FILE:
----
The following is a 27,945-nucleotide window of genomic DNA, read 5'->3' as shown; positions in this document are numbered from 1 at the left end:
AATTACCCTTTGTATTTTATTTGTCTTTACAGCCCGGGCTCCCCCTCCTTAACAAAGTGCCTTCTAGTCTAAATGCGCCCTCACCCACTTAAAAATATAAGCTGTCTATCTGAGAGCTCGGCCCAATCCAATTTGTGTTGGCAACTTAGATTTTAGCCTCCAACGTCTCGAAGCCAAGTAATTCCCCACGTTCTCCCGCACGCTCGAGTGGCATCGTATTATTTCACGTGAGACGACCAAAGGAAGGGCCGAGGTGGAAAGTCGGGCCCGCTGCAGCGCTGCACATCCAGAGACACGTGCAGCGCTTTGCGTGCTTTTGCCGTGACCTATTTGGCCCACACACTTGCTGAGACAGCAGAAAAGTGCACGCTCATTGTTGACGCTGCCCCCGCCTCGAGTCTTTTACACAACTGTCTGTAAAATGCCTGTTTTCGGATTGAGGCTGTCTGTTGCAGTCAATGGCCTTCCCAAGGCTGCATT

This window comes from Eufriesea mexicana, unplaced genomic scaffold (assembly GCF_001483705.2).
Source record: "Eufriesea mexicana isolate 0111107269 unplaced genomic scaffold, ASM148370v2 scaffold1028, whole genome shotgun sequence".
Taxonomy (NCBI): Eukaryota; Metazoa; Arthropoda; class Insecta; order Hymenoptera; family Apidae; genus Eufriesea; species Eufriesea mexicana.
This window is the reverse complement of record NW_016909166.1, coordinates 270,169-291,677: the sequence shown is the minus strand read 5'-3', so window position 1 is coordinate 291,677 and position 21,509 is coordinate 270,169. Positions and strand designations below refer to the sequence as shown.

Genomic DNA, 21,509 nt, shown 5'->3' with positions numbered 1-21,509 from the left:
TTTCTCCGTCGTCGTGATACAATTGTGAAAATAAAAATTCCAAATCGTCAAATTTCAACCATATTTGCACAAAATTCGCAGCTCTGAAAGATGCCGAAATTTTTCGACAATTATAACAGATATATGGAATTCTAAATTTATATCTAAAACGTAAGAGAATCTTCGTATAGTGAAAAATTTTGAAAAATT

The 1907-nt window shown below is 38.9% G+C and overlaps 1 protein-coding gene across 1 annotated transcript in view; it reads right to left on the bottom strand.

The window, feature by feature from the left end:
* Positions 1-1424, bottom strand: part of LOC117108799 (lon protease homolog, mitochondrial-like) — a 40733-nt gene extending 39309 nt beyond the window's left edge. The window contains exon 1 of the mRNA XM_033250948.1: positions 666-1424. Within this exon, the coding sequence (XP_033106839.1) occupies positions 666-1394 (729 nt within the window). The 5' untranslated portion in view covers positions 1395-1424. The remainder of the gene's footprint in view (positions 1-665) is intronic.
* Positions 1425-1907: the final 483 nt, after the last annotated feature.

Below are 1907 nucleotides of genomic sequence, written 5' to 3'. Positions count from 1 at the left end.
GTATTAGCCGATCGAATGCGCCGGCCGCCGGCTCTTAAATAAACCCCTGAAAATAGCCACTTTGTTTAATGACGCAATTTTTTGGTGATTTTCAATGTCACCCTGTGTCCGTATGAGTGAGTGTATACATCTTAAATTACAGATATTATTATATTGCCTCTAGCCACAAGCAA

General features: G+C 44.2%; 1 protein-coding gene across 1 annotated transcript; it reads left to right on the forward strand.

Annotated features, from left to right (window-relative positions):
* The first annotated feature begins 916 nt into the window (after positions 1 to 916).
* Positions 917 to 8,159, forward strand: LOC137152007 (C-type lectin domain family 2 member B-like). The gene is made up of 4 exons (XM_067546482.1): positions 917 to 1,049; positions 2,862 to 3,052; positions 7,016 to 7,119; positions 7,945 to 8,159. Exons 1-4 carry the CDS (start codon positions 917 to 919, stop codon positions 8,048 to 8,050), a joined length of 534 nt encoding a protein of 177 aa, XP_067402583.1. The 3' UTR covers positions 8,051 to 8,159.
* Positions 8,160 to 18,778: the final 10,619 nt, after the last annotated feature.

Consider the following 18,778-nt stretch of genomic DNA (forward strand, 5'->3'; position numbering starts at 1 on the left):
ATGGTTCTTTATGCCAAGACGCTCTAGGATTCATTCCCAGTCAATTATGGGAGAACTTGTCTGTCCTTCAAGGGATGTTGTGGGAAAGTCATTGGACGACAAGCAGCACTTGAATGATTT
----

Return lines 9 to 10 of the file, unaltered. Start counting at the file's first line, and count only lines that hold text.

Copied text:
The 1907-nt window shown below is 38.9% G+C and overlaps 1 protein-coding gene across 1 annotated transcript in view; it reads right to left on the bottom strand.

The window, feature by feature from the left end: